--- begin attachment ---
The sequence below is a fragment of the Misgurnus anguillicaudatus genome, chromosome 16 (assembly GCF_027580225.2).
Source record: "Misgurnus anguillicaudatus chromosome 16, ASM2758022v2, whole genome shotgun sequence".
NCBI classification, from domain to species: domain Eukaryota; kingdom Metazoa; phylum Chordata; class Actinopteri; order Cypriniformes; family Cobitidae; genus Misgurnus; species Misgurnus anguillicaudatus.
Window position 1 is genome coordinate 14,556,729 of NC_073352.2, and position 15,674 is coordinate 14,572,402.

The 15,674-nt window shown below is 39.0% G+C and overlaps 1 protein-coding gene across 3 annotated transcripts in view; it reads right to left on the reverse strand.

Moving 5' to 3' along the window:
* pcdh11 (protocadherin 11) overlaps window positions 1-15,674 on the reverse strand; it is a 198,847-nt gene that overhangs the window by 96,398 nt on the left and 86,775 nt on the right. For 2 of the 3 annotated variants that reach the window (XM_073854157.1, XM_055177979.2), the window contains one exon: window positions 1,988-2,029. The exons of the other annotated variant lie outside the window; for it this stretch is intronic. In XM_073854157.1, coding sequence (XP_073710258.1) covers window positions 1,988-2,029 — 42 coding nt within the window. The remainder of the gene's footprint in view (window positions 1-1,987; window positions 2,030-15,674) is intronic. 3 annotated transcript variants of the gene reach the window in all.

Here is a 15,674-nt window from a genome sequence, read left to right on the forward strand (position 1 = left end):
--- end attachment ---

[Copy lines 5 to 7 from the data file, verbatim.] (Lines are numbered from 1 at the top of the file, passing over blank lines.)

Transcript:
The 15,674-nt window shown below is 39.0% G+C and overlaps 1 protein-coding gene across 3 annotated transcripts in view; it reads right to left on the reverse strand.

Moving 5' to 3' along the window:
* pcdh11 (protocadherin 11) overlaps window positions 1-15,674 on the reverse strand; it is a 198,847-nt gene that overhangs the window by 96,398 nt on the left and 86,775 nt on the right. For 2 of the 3 annotated variants that reach the window (XM_073854157.1, XM_055177979.2), the window contains one exon: window positions 1,988-2,029. The exons of the other annotated variant lie outside the window; for it this stretch is intronic. In XM_073854157.1, coding sequence (XP_073710258.1) covers window positions 1,988-2,029 — 42 coding nt within the window. The remainder of the gene's footprint in view (window positions 1-1,987; window positions 2,030-15,674) is intronic. 3 annotated transcript variants of the gene reach the window in all.